Molecular Sequelae of Myeloma-Bone Marrow Interactions: Therapeutic Applications We have defined the molecular mechanisms whereby interactions of multiple myeloma (MM) cells with BM stromal cells (BMSCs) mediate growth, survival, migration, and drug resistance in the BM milieu using in vitro and in vivo models. We have then validated novel therapeutics targeting the MM cell and its BM microenvironment (bortezomib and lenalidomide), and rapidly translated these agents from bench to bedside and FDA approval. The current proposal will define the molecular, functional, and therapeutic relevance of interactions of MM cells with accessory cells (BMSCs, osteoblasts, osteoclasts, and endothelial cells) in the BM milieu. Our central hypothesis is that the biological behavior of MM cells in the BM microenvironment is modulated by their interactions with individual BM accessory cells, and that the molecular and functional sequelae of these interactions represent potential therapeutic targets. To address this hypothesis, we will characterize the molecular contribution of individual cellular components of the BM microenvironment on MM cell proliferation, survival, and drug resistance (Specific Aim 1);validate the functional significance and therapeutic relevance of molecular events triggered in vitro by the interaction of MM cells with BM microenvironment (Specific Aim 2);and validate the therapeutic implications of targeting molecular events triggered by MM-BM microenvironment interactions in vivo (Specific Aim 3). Our studies will provide the framework for a new treatment paradigm targeting MM cell-BM accessory cell interactions to overcome drug resistance and improve patient outcome.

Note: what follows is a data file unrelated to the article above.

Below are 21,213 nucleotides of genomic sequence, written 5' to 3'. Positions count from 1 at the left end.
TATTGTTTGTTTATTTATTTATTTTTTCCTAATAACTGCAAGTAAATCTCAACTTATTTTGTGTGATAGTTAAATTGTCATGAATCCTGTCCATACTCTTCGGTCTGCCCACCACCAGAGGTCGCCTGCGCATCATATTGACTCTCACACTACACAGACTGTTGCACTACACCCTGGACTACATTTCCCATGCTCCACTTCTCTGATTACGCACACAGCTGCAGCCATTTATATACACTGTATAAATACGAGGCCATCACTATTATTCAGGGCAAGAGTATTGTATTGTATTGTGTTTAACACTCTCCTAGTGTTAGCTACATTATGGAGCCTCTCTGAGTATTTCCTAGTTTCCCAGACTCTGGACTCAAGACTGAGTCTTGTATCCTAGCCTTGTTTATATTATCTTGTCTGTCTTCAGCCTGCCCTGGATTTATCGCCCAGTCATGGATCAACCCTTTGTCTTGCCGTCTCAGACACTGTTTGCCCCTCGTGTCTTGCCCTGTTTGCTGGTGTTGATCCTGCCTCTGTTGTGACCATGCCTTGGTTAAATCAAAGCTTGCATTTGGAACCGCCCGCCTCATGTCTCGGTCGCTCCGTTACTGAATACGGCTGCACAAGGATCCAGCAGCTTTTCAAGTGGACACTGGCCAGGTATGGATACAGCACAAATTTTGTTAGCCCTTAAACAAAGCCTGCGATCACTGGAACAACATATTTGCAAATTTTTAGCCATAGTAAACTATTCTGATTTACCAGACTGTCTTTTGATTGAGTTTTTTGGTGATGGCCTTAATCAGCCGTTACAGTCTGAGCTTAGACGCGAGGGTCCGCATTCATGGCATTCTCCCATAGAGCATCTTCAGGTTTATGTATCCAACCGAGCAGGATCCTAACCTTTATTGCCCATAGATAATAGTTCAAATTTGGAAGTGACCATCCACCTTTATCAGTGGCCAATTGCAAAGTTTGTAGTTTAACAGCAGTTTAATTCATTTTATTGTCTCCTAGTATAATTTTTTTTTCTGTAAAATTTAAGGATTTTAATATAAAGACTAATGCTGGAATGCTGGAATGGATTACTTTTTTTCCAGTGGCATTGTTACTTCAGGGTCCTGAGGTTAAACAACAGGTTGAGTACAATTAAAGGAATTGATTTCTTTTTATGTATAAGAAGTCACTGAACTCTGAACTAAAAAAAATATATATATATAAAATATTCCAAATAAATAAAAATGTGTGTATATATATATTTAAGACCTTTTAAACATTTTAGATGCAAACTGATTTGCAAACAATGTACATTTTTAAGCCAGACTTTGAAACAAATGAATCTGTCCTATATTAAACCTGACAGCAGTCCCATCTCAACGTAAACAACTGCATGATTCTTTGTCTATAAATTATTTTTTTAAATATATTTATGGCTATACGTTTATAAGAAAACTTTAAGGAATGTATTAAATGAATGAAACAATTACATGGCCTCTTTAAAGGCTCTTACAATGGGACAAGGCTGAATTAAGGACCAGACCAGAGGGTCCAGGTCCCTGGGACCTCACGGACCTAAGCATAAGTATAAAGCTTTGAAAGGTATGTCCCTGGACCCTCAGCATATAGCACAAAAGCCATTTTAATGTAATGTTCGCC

Public Health Relevance

Multiple myeloma (MM) affects yearly 19,300 new individuals in the United States and remains incurable. Novel treatment strategies are therefore urgently needed. We have defined the molecular mechanisms whereby interactions of MM cells with bone marrow stromal cells (BMSCs) mediate growth, survival, migration, and drug resistance and validated and rapidly translated novel therapeutics (bortezomib and lenalidomide) from bench to bedside and FDA approval. The current proposal will define the molecular, functional, and therapeutic relevance of interactions of MM cells with accessory cells of the bone marrow (BM), and will provide the framework for a new treatment paradigm targeting these interactions to overcome drug resistance and improve patient outcome in MM.

Agency
National Institute of Health (NIH)
Institute
National Cancer Institute (NCI)
Type
Research Project (R01)
Project #
5R01CA050947-18
Application #
7743074
Study Section
Basic Mechanisms of Cancer Therapeutics Study Section (BMCT)
Program Officer
Howcroft, Thomas K
Project Start
1990-12-01
Project End
2013-11-30
Budget Start
2009-12-01
Budget End
2010-11-30
Support Year
18
Fiscal Year
2010
Total Cost
$287,403
Indirect Cost
Name
Dana-Farber Cancer Institute
Department
Type
DUNS #
076580745
City
Boston
State
MA
Country
United States
Zip Code
02215
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